Gilbert Castaneda was in third grade when his mom found him staring at the TV, peeling off the bottom of his lip with his teeth, completely spaced out. She says the schools he’d attended had kept telling her he had ADD or ADHD, insisting she put him on medication, and even though she was convinced they were wrong, she was tired of fighting. But this was what the medication did to her son.

Several years and schools later, no longer on medication, Castaneda transferred to the school at the Tennyson Center for Children. His mother, Marlene “Cookie” Mendoza, didn’t expect Tennyson to be any better than the other schools he’d attended. But about two weeks in, with no daily phone calls with complaints about Castaneda, she started to change her mind.

In May, Castaneda became the first high school graduate of Tennyson’s school. He cried when he received his diploma, and so did his mom and many of the staff members in attendance.

“When it came to Gilbert, struggling and fighting, I felt alone,” Mendoza says, “but Tennyson let me feel a little bit more trusting.”

The Tennyson Center for Children started as an orphanage in 1904 in Loveland. Today, located in West Highland, Tennyson runs a residential program for children, an accredited K–12 school, and community-based services for children or families that are referred by other schools or by the Department of Human Services. Some children live with foster families; many who live at Tennyson have had parental rights terminated and have no other place to go. In 2018, Tennyson served 1,079 children through all of its programs.

(Read about the nonprofit that’s bringing fun to kids who need it most)

This month, thanks to the generosity of an anonymous donor, all of the children Tennyson currently serves—plus the graduated Gilbert—will have the opportunity to spend a day at Elitch Gardens. The outing is completely paid for, but it’s set up as a matching gift: The donor is asking the greater Denver community to meet the value of $125,000 in gifts to support Tennyson’s services for children and families.

“The challenge for us and for the community was to match [the gift], so that these families have both opportunities—we know they need treatment for a long time; we also know that they need joy,” says Lauren Dartt, Tennyson’s director of marketing and communications.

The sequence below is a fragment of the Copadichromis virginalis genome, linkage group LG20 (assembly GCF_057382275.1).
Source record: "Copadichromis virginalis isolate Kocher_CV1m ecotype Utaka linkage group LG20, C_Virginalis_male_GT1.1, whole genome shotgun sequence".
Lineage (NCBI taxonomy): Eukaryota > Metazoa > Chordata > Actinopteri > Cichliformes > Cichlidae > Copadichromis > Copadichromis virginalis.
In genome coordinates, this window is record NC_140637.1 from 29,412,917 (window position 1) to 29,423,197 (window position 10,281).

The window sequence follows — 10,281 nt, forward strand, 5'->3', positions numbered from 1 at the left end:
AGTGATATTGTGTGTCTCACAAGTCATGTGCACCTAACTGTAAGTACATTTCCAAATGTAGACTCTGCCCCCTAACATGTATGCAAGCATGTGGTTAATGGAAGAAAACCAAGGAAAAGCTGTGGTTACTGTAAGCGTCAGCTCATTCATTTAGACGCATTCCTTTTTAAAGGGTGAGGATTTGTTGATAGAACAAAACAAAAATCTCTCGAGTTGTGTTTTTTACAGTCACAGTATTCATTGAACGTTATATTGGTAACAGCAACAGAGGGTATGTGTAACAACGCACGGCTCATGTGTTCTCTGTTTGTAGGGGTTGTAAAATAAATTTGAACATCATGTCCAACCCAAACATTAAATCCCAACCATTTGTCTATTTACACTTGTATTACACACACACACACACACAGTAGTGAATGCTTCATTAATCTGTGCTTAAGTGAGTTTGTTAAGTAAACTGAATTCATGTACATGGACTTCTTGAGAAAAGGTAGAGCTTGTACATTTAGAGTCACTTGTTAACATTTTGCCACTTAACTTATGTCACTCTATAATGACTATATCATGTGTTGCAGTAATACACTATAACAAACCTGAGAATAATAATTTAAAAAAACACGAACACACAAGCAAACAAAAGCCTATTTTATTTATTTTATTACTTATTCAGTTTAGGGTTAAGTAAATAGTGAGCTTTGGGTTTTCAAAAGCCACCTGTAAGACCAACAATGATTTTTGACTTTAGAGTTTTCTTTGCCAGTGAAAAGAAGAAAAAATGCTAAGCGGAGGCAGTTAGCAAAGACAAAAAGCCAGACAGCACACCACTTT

Tennyson dubbed the event the Day of Play, hearkening to play therapy—a key part of the organization’s approach to stabilizing, healing, and reintegrating its students back into their schools. “Ideally, we don’t want kids to graduate from here,” Dartt says. Gilbert was an exception. “If someone needs the type of support that he did, then we’re happy that we can walk him through that journey.”

Tennyson’s school is set up to serve students with diverse backgrounds of trauma, abuse, and related behaviors. Classes average 10 to 12 students and have a student–adult ratio of about 3:1, thanks to the presence of two youth counselors in each classroom along with the teacher and, at times, a clinician. Staff prioritize listening to students and understanding where they’re coming from.

“We’ve had kids who won’t go in the classroom for months, and we just walk them around until they start feeling comfortable,” says Jessica Courtney, Tennyson’s director of residential programs. “These kids have every right to be super untrusting and so our job is to help alleviate as much of that as possible.”

Because of the trauma and life circumstances that many of Tennyson’s students have endured, they often don’t know how to play, a skill that helps develop the ability to think ahead and plan out steps, rather than just acting on impulses. Trauma throws them into survival mode, so it’s difficult to calm down and see beyond the present moment. “They can’t plan three steps forward….because they’re so in their crisis and they’re so hyper-vigilant about their safety,” Courtney says.

Through play therapy—which includes imagination play (Lava Monsters is a favorite), sports, and board games—Tennyson staff tries to address these issues. And during the summer, students get more opportunities to practice the skills they’re learning off-campus through field trips around Denver at least once a week.

The Day of Play at Elitch Gardens is an exciting spin on those excursions. “I’ve worked at Tennyson for eight years and I’ve never taken a group of kids to Elitch’s,” Courtney says, “so this is a big deal.”

Tennyson children and families will have access to the park all day (organization officials asked that 5280 not publish the date in the interest of safety for their students) and a private pavilion is reserved for them to share a meal together.

“This is about the kids getting to be kids,” Courtney says. “[Elitch Gardens is] a playground. It’s a giant playground for kids.”

Get involved: If you want to match the donor’s gift and support Tennyson’s work, check out the GoFundMe. Gifts of all sizes are welcome and appreciated.